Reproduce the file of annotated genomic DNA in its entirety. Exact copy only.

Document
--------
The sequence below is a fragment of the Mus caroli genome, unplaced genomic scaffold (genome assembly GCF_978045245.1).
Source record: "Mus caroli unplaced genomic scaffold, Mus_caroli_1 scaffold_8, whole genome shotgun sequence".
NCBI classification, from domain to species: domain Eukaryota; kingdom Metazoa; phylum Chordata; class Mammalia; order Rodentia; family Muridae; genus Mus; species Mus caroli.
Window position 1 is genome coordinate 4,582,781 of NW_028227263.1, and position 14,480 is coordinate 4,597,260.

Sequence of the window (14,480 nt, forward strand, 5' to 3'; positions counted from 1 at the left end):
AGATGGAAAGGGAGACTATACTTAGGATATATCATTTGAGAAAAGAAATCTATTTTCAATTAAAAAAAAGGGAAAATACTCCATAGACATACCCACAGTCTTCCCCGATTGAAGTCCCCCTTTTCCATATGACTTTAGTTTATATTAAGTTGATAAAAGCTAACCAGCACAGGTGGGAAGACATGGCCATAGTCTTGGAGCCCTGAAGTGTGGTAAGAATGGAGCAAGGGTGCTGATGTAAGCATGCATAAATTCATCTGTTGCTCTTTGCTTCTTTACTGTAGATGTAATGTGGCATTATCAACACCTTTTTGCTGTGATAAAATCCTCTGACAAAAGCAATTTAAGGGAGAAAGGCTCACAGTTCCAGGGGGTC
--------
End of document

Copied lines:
The sequence below is a fragment of the Mus caroli genome, unplaced genomic scaffold (genome assembly GCF_978045245.1).
Source record: "Mus caroli unplaced genomic scaffold, Mus_caroli_1 scaffold_8, whole genome shotgun sequence".
NCBI classification, from domain to species: domain Eukaryota; kingdom Metazoa; phylum Chordata; class Mammalia; order Rodentia; family Muridae; genus Mus; species Mus caroli.
Window position 1 is genome coordinate 4,582,781 of NW_028227263.1, and position 14,480 is coordinate 4,597,260.

Sequence of the window (14,480 nt, forward strand, 5' to 3'; positions counted from 1 at the left end):
AGATGGAAAGGGAGACTATACTTAGGATATATCATTTGAGAAAAGAAATCTATTTTCAATTAAAAAAAAGGGAAAATACTCCATAGACATACCCACAGTCTTCCCCGATTGAAGTCCCCCTTTTCCATATGACTTTAGTTTATATTAAGTTGATAAAAGCTAACCAGCACAGGTGGGAAGACATGGCCATAGTCTTGGAGCCCTGAAGTGTGGTAAGAATGGAGCAAGGGTGCTGATGTAAGCATGCATAAATTCATCTGTTGCTCTTTGCTTCTTTACTGTAGATGTAATGTGGCATTATCAACACCTTTTTGCTGTGATAAAATCCTCTGACAAAAGCAATTTAAGGGAGAAAGGCTCACAGTTCCAGGGGGTC